3. Call ratio backspreads. This is a fancy term for an easy concept. Here, a lower strike call is sold (usually at a strike close to the pivot point) and two (or more) higher strike calls are purchased. I won’t get into the details of this strategy here, but I wanted to mention it because it’s a favorite of many options traders who use it to play breakouts. The beauty of this strategy is that it sometimes can be put on for a credit (or a very small debit) while minimizing margin. Should the stock move a lot in either direction, a profit is realized (if the stock was put on for a credit). Even if the stock doesn’t move, the amount that one risks is usually less than if one had purchased the stock outright. If you’re not familiar with this strategy, you can check it out using the options links on this page.

As always, it’s prudent to paper trade any of these strategies for a few months before putting your own hard-earned cash on the line. For more information, check out Investor’s Business Daily and Bill O’Neill’s book. IBD has daily charts that include stocks that are currently forming cup and handle bases.

Day-trading C&H patterns: The cup and handle pattern isn’t just the province of long-term investors; many day-traders use this pattern on five minute or even one minute charts. Usually when a stock makes a dramatic climb at the beginning of the day, it spends several hours testing its new level. This is when you might see a cup and handle form. If the overall market is still trending up, the stock may make a breakout late in the day. Sometimes the stock will break out right before the close. This is a good time to buy as the odds favor a strong breakout gap when trading resumes the next day.

The Market & The Brokers

Friday, April 25th, 2008

Today we’re stepping out of the ivory tower and wading back into the market moat. I was hoping that today’s market action would be a follow-through on recent upward movement, but unless there’s an end of day rally, it doesn’t look like we’re going to get it.

Last week the volatility index (VIX), a measure of market fear or risk, dropped below its 200dma and has remained there since. That’s a good thing. For my taste, however, it needs to start moving below 20 and stay there before I’ll be convinced that the worst is over. Also, the S&P (SPX) has been toying with its 1400 resistance level, and it will need to break that on heavy volume for me to be a true believer.

There are two high notes. One is that the Dow Transports (DTX), considered to be a leading indicator of market direction, did break through major resistance of 500 last week and has been in an upward trend since the middle of March. In fact, all of the major indices have been trending up since then, as I’m sure you know. The other bright spot is that the Q’s (QQQQ), the Nasdaq 100 tracking stock, also broke its $46 resistance level. I think that if the market can hold through the next Fed meeting on interest rates scheduled for release this coming Wednesday, we may have the beginning of another bull market, albeit a tepid one considering that energy prices continue to rise, unemployment is rising, and the consumer is spending less. These are all factors that will figure into the equation so be careful about backing up your truck because you just might hit a brick wall.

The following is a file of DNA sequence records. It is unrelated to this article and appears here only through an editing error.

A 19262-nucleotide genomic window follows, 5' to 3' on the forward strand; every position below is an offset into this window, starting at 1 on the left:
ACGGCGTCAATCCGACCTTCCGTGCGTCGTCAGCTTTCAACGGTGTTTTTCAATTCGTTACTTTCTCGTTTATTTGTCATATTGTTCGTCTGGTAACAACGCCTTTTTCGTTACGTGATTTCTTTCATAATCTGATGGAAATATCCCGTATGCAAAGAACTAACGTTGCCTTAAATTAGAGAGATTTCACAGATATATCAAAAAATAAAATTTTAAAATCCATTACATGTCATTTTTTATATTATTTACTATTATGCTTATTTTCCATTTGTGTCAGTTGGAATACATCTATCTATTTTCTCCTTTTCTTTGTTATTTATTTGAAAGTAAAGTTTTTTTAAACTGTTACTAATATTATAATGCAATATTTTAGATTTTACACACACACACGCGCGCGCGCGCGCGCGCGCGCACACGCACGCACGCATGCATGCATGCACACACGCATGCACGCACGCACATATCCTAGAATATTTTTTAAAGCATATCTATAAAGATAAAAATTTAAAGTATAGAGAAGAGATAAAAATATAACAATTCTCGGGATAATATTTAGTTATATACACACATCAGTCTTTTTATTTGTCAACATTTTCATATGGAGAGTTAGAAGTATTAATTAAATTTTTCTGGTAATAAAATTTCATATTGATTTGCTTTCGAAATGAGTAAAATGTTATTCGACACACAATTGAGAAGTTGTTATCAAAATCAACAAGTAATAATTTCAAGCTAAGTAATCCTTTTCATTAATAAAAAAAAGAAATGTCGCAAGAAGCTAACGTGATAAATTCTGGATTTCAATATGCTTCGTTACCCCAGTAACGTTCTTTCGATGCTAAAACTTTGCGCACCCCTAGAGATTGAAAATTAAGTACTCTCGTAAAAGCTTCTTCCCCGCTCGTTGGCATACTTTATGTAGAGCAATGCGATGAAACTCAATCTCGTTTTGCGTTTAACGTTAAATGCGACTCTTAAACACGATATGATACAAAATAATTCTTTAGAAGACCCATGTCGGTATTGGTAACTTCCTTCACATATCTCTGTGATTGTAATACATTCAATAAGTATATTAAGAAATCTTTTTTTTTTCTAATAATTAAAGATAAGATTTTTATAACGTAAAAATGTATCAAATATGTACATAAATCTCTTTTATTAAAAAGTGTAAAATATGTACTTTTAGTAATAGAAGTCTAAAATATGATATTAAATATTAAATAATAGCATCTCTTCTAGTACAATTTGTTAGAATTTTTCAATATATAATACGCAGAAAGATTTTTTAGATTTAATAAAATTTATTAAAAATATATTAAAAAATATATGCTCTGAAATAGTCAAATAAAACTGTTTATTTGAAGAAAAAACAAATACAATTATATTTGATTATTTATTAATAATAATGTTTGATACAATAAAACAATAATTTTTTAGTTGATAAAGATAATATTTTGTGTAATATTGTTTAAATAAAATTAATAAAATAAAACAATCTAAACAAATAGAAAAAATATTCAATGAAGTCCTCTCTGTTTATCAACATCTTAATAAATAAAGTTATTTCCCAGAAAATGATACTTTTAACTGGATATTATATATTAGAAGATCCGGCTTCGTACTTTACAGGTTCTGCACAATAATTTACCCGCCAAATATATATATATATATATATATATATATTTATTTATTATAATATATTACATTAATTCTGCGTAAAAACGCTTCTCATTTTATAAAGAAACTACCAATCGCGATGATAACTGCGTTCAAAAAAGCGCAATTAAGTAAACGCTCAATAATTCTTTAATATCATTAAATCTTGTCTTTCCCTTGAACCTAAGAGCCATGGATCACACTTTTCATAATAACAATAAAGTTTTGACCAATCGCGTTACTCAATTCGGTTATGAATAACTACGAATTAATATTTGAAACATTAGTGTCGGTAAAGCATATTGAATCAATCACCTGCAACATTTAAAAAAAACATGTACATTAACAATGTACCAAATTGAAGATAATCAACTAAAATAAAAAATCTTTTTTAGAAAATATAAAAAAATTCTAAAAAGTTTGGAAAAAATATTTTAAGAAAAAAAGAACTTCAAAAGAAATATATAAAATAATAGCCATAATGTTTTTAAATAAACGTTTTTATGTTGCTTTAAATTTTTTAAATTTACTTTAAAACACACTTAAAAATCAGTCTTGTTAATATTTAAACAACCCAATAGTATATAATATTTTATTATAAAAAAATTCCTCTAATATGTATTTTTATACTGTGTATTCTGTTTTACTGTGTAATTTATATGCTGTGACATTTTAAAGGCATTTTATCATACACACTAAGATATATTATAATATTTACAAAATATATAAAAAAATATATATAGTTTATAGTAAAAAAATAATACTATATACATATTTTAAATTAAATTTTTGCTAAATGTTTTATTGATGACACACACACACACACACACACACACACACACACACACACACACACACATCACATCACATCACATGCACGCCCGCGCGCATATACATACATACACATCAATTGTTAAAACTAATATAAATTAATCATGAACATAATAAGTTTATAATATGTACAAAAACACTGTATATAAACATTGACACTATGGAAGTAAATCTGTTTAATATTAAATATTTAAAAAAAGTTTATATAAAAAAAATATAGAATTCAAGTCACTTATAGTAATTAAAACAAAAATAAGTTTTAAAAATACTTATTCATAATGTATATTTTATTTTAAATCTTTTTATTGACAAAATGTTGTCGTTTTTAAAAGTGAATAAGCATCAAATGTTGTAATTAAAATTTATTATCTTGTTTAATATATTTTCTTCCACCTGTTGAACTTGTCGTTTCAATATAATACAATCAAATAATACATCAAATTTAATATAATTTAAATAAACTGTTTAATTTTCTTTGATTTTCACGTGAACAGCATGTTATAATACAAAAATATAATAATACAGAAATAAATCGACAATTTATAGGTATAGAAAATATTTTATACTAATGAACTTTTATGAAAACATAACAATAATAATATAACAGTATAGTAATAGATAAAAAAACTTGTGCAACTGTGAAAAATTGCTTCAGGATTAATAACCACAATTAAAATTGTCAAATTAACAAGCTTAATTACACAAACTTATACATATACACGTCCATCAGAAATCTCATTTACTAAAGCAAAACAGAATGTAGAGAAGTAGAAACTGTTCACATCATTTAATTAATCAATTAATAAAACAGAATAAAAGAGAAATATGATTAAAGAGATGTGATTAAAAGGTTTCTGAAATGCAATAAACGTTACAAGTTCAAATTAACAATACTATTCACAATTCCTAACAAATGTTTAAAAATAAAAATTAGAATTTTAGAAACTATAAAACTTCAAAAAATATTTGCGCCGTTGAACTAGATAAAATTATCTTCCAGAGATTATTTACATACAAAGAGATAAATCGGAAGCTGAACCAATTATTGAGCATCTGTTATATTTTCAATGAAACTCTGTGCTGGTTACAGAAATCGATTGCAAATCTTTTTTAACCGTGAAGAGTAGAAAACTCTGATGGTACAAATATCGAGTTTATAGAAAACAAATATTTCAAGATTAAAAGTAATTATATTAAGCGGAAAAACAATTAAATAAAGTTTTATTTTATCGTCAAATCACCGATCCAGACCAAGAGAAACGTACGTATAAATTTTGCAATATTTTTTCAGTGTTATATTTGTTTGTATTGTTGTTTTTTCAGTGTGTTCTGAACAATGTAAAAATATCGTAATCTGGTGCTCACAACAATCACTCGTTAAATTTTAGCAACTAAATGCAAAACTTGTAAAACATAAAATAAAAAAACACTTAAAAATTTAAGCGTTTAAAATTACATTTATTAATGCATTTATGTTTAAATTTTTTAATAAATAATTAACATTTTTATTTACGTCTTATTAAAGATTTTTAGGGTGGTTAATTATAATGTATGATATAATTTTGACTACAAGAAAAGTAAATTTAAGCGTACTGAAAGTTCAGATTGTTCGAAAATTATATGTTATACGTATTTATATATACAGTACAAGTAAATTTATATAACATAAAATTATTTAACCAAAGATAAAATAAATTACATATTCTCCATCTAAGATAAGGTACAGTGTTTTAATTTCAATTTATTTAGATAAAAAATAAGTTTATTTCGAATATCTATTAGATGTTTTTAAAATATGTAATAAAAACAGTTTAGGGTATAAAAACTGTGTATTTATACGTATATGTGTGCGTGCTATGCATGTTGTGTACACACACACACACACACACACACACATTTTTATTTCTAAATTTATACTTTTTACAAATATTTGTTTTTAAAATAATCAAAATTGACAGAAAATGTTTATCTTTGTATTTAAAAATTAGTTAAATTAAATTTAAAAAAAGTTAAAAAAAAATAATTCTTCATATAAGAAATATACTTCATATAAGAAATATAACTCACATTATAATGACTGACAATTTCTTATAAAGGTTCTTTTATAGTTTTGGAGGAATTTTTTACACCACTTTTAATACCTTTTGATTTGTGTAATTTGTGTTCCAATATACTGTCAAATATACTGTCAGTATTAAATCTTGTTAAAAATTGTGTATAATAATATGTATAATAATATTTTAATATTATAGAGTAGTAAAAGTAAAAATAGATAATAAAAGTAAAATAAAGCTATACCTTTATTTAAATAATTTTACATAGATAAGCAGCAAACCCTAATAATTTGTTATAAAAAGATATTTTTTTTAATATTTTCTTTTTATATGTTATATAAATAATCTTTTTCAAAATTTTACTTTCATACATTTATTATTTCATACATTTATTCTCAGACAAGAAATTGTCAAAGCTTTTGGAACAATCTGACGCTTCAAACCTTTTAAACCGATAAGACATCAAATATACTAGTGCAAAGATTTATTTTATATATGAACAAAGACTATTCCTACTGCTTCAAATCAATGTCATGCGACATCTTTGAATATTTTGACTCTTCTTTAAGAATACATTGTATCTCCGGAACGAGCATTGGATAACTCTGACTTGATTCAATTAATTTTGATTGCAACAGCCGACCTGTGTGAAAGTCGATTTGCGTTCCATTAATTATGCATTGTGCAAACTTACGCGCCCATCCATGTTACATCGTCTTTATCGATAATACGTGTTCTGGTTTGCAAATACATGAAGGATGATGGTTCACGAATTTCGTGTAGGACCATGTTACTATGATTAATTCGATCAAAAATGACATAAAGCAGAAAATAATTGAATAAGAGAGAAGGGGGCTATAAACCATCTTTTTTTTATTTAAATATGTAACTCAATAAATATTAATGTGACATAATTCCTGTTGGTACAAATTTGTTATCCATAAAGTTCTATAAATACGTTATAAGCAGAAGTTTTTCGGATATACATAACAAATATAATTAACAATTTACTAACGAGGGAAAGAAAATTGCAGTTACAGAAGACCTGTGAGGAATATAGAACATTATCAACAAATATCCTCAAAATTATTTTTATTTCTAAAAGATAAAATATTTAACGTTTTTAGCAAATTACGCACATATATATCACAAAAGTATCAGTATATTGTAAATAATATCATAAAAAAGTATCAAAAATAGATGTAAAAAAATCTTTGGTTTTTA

Being wishy-washy is a way to cover one’s butt and there’s a lot of financial pundits out there who are doing just that, but this time I’m giving them a break since the financial crystal ball is very cloudy indeed. One ray of hope that the market may be turning up is to look at the current movement of the major brokerage firms. They’ve been rising stealthily for the past month, and if recent earnings news is any indication, their futures may indeed be bright.

Ever since the four-eyed credit-crunch ogre began to rear its ugly head early last summer, the brokers got whacked, declining 25-50% in value. Most of them put in a double bottom this January and rushed back up only to get beaten down again. Then came March 17th when JP Morgan shocked the investment community by offering a ridiculously low $2/share for Bear-Stearns. The news tanked all of the brokerage stocks, but since then they’ve been staging a rather nice comeback. Three of the major firms, Goldman-Sachs (GS), Morgan Stanley (MS), and Lehman Bros. (LEH), all just reported earnings that beat estimates. Only Merrill-Lynch (MER) reported earnings that were basically in-line. However, that didn’t seem to hurt the stock much as it, too, has been on the rise.

So should you be a buyer of these brokerages? Except for Goldman, I would wait. All of these stocks are still trading below their 200dmas. I’ll be more interested in them when they break overhead resistance on heavier than normal volume: MS at $55, LEH at $50, and MER at $50-$51. I think it was Guy Adami on CNBC’s Fast Money who said about a month ago that Goldman is a screaming buy. (His words.) The company reported good earnings on March 18th and yesterday broke its all-important $180 resistance level. Today, it’s flirting with its 200dma. You go, Guy! (I really wanted to say that.)